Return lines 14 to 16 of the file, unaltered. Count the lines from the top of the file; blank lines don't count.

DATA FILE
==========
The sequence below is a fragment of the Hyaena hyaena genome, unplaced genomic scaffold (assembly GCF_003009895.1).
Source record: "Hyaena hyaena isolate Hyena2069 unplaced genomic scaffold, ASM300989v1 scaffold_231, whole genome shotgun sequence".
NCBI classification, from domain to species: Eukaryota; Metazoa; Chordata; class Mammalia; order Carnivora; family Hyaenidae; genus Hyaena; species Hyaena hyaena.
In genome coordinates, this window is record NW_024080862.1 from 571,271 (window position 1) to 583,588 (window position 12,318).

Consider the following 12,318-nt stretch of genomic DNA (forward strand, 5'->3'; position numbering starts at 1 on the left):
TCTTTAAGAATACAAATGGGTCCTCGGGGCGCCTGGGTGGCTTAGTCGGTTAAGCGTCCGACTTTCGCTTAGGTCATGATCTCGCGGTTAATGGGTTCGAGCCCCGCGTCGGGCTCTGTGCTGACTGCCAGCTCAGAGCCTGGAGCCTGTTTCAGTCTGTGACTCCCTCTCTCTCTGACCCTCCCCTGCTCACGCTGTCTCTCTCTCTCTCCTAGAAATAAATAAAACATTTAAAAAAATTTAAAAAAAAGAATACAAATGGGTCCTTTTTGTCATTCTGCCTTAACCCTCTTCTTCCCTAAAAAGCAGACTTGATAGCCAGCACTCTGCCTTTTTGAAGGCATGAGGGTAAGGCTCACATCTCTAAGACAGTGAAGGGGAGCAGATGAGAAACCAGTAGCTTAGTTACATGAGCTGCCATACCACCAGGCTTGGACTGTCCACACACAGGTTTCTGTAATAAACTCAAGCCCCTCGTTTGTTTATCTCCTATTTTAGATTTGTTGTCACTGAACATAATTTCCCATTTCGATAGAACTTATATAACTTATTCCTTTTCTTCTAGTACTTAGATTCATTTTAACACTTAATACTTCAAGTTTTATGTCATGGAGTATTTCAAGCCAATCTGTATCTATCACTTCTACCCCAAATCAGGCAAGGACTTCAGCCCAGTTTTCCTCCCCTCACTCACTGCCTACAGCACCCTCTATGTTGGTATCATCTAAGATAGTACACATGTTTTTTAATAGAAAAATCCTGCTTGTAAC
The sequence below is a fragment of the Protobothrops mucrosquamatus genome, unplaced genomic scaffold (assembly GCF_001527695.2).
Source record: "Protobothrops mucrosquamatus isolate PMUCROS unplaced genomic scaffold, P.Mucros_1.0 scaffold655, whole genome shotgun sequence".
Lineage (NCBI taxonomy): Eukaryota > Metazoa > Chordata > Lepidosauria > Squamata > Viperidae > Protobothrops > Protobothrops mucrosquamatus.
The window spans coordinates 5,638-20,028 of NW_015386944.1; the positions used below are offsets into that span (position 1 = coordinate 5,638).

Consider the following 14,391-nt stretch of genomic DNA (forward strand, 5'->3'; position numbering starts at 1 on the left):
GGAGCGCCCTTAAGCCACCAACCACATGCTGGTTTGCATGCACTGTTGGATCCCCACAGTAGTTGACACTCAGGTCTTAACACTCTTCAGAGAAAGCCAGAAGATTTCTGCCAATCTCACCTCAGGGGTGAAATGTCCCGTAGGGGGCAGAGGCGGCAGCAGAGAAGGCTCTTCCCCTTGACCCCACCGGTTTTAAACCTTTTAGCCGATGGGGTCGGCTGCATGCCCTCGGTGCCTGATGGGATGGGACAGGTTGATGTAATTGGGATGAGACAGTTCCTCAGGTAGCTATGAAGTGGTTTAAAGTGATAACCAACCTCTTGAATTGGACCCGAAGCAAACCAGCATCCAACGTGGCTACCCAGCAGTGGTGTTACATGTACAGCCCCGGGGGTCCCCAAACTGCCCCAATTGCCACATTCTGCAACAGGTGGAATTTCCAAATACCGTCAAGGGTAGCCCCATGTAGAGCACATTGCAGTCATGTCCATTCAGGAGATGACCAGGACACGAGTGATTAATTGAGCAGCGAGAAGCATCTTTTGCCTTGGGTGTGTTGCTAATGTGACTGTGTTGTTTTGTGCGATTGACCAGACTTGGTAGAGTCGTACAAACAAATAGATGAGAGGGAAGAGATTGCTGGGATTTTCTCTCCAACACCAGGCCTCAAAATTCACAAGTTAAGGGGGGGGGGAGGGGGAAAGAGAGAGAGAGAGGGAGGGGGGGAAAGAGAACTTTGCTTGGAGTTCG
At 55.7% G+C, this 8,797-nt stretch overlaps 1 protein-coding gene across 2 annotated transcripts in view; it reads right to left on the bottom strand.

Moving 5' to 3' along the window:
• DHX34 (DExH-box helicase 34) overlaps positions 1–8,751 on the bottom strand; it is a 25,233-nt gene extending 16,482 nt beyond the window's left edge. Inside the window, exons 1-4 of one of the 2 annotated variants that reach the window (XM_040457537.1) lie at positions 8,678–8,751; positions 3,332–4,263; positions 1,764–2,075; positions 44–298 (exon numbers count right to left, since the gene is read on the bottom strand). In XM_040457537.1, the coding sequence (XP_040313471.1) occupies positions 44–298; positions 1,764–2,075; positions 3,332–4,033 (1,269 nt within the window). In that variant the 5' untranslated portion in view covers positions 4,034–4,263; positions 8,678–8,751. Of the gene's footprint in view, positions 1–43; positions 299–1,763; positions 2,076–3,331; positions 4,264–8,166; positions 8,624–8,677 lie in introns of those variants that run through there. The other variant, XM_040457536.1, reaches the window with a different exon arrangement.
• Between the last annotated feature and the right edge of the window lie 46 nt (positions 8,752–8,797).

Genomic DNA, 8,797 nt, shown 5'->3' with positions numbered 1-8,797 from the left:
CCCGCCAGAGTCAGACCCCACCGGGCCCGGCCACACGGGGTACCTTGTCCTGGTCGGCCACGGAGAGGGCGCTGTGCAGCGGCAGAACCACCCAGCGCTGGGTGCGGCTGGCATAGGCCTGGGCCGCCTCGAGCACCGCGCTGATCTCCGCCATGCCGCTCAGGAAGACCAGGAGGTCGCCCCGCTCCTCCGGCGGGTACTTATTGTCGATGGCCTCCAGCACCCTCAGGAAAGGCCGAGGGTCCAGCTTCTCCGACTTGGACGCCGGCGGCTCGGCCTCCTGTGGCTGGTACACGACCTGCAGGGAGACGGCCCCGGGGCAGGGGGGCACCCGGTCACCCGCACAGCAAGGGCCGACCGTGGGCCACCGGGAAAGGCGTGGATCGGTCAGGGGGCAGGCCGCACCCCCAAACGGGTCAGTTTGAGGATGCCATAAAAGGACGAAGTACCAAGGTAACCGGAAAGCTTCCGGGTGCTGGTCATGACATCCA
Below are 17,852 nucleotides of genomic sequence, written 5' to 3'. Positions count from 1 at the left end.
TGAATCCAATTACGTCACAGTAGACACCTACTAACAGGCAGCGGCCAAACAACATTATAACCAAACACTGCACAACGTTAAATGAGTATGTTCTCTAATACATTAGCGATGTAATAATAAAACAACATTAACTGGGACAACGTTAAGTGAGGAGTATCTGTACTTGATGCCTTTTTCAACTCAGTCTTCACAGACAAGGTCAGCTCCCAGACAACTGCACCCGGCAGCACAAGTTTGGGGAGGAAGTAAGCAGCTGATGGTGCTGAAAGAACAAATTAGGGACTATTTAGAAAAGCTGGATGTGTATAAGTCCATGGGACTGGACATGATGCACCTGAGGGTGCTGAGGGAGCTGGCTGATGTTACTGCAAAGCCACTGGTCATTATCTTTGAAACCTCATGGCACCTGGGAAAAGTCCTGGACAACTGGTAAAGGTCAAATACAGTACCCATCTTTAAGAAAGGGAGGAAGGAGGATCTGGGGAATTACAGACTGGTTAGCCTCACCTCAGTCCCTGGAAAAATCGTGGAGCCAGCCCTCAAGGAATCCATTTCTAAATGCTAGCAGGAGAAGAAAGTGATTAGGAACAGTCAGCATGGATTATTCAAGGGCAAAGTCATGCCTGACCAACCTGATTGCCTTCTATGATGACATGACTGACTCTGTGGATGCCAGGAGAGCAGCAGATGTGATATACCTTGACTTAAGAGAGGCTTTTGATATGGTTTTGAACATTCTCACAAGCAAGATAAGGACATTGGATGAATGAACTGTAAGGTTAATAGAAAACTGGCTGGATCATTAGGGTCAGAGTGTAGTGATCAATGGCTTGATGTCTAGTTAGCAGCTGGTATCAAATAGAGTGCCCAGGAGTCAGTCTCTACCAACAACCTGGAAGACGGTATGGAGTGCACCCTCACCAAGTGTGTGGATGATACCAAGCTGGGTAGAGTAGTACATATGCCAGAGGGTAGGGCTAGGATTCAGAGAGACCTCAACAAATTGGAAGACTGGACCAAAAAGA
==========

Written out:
Moving 5' to 3' along the window:
• DHX34 (DExH-box helicase 34) overlaps positions 1–8,751 on the bottom strand; it is a 25,233-nt gene extending 16,482 nt beyond the window's left edge. Inside the window, exons 1-4 of one of the 2 annotated variants that reach the window (XM_040457537.1) lie at positions 8,678–8,751; positions 3,332–4,263; positions 1,764–2,075; positions 44–298 (exon numbers count right to left, since the gene is read on the bottom strand). In XM_040457537.1, the coding sequence (XP_040313471.1) occupies positions 44–298; positions 1,764–2,075; positions 3,332–4,033 (1,269 nt within the window). In that variant the 5' untranslated portion in view covers positions 4,034–4,263; positions 8,678–8,751. Of the gene's footprint in view, positions 1–43; positions 299–1,763; positions 2,076–3,331; positions 4,264–8,166; positions 8,624–8,677 lie in introns of those variants that run through there. The other variant, XM_040457536.1, reaches the window with a different exon arrangement.
• Between the last annotated feature and the right edge of the window lie 46 nt (positions 8,752–8,797).